Renting a Home: It's a Great Time Not to Own

In today's housing market, the only sure thing seems to be renting a home. Consumers, investors and lenders are all entering or reentering the rental market in droves, making this subsector of the housing market prime for continued growth.

According to U.S. Census data, over 2 million people between the ages of 20 and 35 either moved in with a roommate or took shelter with family since 2005. With the addition of 874,000 jobs since last December researchers suggest that these people are ready to venture back out on their own, contributing to a surge in demand for apartments and other rental property.

There are other signs of rental market vitality including continued strong developer deliveries for new apartments, refinances to allow for improvements to current multi-family projects, low interest rates, falling vacancy rates and climbing rental rates... which are expected to increase by 2.6% in 2011 according to many analysts.

The government has even shifted its party line from the 'American Dream of Homeownership' to the 'American Need for Sustainable Housing.' Even the GSE's Fannie Mae and Freddie Mac are offering competitive terms for many multifamily housing projects creating credit and liquidity for the rental market.

Further consider the huge volume of involuntary foreclosures and the displaced homeowners they create, a steady number of people walking away from their mortgages because they owe far more than their

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homes are now worth and an ineffective Home Affordable Modification Program, the stream of consumers who can afford monthly rent but don't qualify to buy a home will only swell.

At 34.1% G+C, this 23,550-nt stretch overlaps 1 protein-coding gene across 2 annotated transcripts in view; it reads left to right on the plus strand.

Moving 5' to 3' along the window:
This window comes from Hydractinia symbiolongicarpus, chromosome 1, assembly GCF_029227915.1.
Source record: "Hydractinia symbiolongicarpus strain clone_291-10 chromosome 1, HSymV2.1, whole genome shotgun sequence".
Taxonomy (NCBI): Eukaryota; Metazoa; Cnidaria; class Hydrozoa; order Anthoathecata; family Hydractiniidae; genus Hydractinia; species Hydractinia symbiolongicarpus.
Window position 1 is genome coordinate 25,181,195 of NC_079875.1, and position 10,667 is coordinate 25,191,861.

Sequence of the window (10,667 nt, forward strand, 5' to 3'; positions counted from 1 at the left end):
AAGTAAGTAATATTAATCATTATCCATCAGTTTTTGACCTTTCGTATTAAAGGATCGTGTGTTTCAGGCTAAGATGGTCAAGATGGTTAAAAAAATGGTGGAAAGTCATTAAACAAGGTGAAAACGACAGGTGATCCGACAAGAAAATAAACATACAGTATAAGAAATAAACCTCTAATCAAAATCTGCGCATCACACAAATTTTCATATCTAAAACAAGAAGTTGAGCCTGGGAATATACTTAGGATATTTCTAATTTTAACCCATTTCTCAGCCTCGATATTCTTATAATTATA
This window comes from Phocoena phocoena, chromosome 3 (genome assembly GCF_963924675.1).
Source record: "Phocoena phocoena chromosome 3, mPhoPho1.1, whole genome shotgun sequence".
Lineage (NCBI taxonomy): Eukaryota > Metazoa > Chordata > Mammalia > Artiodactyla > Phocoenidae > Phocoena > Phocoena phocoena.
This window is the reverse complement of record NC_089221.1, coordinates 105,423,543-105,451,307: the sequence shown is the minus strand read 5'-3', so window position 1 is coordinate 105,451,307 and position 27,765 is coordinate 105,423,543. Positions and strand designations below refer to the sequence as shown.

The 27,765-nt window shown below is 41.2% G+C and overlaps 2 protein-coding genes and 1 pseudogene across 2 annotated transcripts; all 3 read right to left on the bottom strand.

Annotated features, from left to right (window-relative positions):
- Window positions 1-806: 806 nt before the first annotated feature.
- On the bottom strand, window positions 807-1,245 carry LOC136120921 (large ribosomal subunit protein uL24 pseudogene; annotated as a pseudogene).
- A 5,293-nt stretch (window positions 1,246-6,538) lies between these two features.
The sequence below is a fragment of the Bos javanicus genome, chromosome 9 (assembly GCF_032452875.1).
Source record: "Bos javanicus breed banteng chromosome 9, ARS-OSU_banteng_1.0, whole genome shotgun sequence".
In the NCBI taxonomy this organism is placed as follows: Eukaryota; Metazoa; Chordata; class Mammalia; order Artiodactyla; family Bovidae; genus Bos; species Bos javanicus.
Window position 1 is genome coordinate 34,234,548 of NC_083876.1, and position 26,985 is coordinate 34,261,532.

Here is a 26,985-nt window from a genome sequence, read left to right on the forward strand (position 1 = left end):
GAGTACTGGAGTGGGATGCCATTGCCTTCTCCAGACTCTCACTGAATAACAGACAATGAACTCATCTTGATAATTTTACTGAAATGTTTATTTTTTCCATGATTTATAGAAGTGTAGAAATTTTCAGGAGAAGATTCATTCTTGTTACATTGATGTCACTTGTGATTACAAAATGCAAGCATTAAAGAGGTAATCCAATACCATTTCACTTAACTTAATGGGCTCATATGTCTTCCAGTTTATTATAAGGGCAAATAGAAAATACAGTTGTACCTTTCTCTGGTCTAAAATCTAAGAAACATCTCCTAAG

These consumers won't be reentering the residential purchase market anytime soon either, since restoring damage to ones credit bureaus often takes years to complete... so, a stronger economy with improving unemployment numbers would likely further bolster the rental sector before any meaningful impact is felt in the residential market.

Qualifying to buy a home remains increasingly difficult due to stringent underwriting guidelines and homeownership offers diminishing value even for well qualified borrowers. With no end in sight for flat or depreciating residential property values, the proposed end to certain tax benefits for homeownership, an improving quality of rental inventory and the low-maintenance convenience factors of renting an apartment make the choice a far more attractive option to buying for most consumers.

Almost every tangible and intangible indicator, from economic to psychological, point to a robust rental market going forward. America is clearly becoming a renter nation with potentially 10 million new applicants entering the market. So lock in your rental rates now before they begin to increase to meet the growing (and growing) demand.

More on AOL Real Estate:
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Get property tax help from our experts.

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